You can use Spellcaster now, right from your browser.
A manual is also available. (Scott is seeing about creating a higher-quality scan, but what's there is much better than nothing.)
John Fairfield would go on to cofound the company that produced the Rosetta Stone language learning software. Spellcaster is, in a deep way, also language learning software. There are some truly fascinating design decisions made, not only in the Spellcaster programming environment, as advertised, but also as a language.
- It is the only programming language I am aware of that is designed to be spoken. The way the editor works, you generally press keys corresponding to syllables, rather than letters. There are occasionally some mnemonic properties to those syllables, but they're pretty arbitrary; you end up writing words like
NUBOBORIBOBOLIAKA. Presumably, in a group learning setting like a classroom, this means programs can be unambiguously talked about, down to the last instruction – an often overlooked but useful property, as anyone who has tried to read code off a slide can attest.
- There is a base 4 numbering system that's used in a few different places; 4 of the 5 vowels are used as digits, and paired with a starting consonant to mean different things that are done with that number (
MABOmeans “repeat BO once”, KA means “set the pen to colour #1”). The fifth vowel, U, is used to choose a random number between 0 and 3. Because there are four cardinal directions, and 16 colours, this means something like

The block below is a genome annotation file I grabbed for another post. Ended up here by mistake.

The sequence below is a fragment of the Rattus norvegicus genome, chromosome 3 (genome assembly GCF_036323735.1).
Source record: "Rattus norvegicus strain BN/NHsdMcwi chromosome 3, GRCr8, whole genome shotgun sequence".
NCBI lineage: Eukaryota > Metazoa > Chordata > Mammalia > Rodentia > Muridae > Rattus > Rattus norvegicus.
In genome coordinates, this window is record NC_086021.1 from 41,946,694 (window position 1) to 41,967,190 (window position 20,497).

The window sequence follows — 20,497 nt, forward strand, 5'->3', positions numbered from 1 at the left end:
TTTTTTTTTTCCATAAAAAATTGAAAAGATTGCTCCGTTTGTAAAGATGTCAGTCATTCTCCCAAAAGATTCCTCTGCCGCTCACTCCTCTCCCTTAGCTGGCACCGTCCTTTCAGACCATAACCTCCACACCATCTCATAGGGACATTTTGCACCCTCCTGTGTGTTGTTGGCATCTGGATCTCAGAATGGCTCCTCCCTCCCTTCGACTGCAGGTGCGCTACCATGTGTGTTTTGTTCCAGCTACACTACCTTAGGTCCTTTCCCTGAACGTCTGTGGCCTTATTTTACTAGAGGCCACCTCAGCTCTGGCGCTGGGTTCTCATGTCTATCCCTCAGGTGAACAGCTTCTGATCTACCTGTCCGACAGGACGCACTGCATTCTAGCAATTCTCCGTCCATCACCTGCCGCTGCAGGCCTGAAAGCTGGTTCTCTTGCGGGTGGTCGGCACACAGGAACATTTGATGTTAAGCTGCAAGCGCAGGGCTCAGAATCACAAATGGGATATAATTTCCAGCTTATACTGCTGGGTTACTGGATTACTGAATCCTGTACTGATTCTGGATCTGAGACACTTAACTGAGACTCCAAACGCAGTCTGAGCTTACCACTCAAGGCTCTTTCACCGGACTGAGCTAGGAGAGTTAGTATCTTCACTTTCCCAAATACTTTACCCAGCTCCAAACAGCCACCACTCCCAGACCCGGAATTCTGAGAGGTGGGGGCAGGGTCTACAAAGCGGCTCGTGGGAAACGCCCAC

MURI(turn clockwise a random number of times) is a nice concise way to write “point my pen in a random direction”, and
KUKUis a nice concise way to write “choose a random colour”. Again, designed to be spoken, but also designed to be concise.
- You can have spaces in identifiers, but not the letter Z. Z is short for the
ZIMsyllable, which ends free text entry. Honestly? I kind of really love that tradeoff. A beginner is much more likely to run into the question of “why can't I write two words here” long before they ask “why can't I write a Z”.
- You can also give a spell an empty name. I did this by accident but the manual says “Well, that's the name that has no letters in it, and it's a perfectly good name.” And indeed, it just works, to call it you just write
TUZIM, a little like if there was a special function you could call in Lisp by writing
- Reading just a little further into the manual, it turns out the spell with the empty name has an actual, specific purpose!
VUZIMmeans “see if the user pressed a key, and if they did, run a spell corresponding to that key”. So if the user hits the “A” key, it will run the
Aspell. So of course since you can't have a
Zspell, if the user hits the “Z” key, the empty spell is called. Given that you do have to hit the “Z” key to create the spell, there is a certain strange elegance to it; I don't entirely know if I think it's a good design but it's sure not a choice I would have thought to make.